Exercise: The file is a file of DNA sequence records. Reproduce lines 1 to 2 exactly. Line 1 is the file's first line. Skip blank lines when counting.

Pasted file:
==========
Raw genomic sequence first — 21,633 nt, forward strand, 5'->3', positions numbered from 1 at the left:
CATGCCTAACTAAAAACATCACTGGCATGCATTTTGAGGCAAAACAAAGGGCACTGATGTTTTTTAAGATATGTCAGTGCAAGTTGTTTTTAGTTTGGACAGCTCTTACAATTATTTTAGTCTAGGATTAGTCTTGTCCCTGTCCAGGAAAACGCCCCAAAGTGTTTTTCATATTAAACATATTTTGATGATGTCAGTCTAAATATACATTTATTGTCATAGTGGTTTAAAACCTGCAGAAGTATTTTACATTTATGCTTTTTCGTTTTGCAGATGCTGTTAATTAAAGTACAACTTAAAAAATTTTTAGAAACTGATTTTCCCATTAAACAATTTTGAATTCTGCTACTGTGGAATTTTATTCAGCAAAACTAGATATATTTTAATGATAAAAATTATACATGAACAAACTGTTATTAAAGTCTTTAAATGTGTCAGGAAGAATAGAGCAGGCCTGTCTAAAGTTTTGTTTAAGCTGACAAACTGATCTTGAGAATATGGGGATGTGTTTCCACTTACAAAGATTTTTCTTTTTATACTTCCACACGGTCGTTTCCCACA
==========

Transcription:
Raw genomic sequence first — 21,633 nt, forward strand, 5'->3', positions numbered from 1 at the left:
CATGCCTAACTAAAAACATCACTGGCATGCATTTTGAGGCAAAACAAAGGGCACTGATGTTTTTTAAGATATGTCAGTGCAAGTTGTTTTTAGTTTGGACAGCTCTTACAATTATTTTAGTCTAGGATTAGTCTTGTCCCTGTCCAGGAAAACGCCCCAAAGTGTTTTTCATATTAAACATATTTTGATGATGTCAGTCTAAATATACATTTATTGTCATAGTGGTTTAAAACCTGCAGAAGTATTTTACATTTATGCTTTTTCGTTTTGCAGATGCTGTTAATTAAAGTACAACTTAAAAAATTTTTAGAAACTGATTTTCCCATTAAACAATTTTGAATTCTGCTACTGTGGAATTTTATTCAGCAAAACTAGATATATTTTAATGATAAAAATTATACATGAACAAACTGTTATTAAAGTCTTTAAATGTGTCAGGAAGAATAGAGCAGGCCTGTCTAAAGTTTTGTTTAAGCTGACAAACTGATCTTGAGAATATGGGGATGTGTTTCCACTTACAAAGATTTTTCTTTTTATACTTCCACACGGTCGTTTCCCACA